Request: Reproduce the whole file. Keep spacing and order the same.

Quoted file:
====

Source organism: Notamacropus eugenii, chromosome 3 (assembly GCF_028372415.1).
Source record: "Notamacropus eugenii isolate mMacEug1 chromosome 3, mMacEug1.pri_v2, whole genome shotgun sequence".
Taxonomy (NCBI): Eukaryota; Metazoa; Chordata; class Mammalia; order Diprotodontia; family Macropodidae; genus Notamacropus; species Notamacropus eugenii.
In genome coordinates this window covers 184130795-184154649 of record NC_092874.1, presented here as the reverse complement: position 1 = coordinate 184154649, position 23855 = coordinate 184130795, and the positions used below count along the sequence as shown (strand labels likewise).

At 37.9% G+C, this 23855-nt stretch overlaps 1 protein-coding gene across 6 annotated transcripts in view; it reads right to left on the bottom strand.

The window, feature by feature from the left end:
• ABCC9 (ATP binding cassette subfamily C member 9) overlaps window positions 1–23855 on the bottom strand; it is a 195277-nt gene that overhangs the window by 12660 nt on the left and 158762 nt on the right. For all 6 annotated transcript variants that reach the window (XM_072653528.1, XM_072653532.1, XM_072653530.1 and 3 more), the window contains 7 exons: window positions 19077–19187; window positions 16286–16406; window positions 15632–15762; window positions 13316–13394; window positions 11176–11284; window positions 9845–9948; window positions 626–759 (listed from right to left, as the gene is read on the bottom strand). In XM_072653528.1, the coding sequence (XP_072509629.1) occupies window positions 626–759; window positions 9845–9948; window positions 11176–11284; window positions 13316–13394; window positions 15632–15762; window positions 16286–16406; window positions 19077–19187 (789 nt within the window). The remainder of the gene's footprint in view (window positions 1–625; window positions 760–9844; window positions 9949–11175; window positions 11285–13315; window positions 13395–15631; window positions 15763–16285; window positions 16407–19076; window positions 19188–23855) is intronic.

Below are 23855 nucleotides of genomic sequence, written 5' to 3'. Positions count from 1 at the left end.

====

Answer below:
Source organism: Notamacropus eugenii, chromosome 3 (assembly GCF_028372415.1).
Source record: "Notamacropus eugenii isolate mMacEug1 chromosome 3, mMacEug1.pri_v2, whole genome shotgun sequence".
Taxonomy (NCBI): Eukaryota; Metazoa; Chordata; class Mammalia; order Diprotodontia; family Macropodidae; genus Notamacropus; species Notamacropus eugenii.
In genome coordinates this window covers 184130795-184154649 of record NC_092874.1, presented here as the reverse complement: position 1 = coordinate 184154649, position 23855 = coordinate 184130795, and the positions used below count along the sequence as shown (strand labels likewise).

At 37.9% G+C, this 23855-nt stretch overlaps 1 protein-coding gene across 6 annotated transcripts in view; it reads right to left on the bottom strand.

The window, feature by feature from the left end:
• ABCC9 (ATP binding cassette subfamily C member 9) overlaps window positions 1–23855 on the bottom strand; it is a 195277-nt gene that overhangs the window by 12660 nt on the left and 158762 nt on the right. For all 6 annotated transcript variants that reach the window (XM_072653528.1, XM_072653532.1, XM_072653530.1 and 3 more), the window contains 7 exons: window positions 19077–19187; window positions 16286–16406; window positions 15632–15762; window positions 13316–13394; window positions 11176–11284; window positions 9845–9948; window positions 626–759 (listed from right to left, as the gene is read on the bottom strand). In XM_072653528.1, the coding sequence (XP_072509629.1) occupies window positions 626–759; window positions 9845–9948; window positions 11176–11284; window positions 13316–13394; window positions 15632–15762; window positions 16286–16406; window positions 19077–19187 (789 nt within the window). The remainder of the gene's footprint in view (window positions 1–625; window positions 760–9844; window positions 9949–11175; window positions 11285–13315; window positions 13395–15631; window positions 15763–16285; window positions 16407–19076; window positions 19188–23855) is intronic.

Below are 23855 nucleotides of genomic sequence, written 5' to 3'. Positions count from 1 at the left end.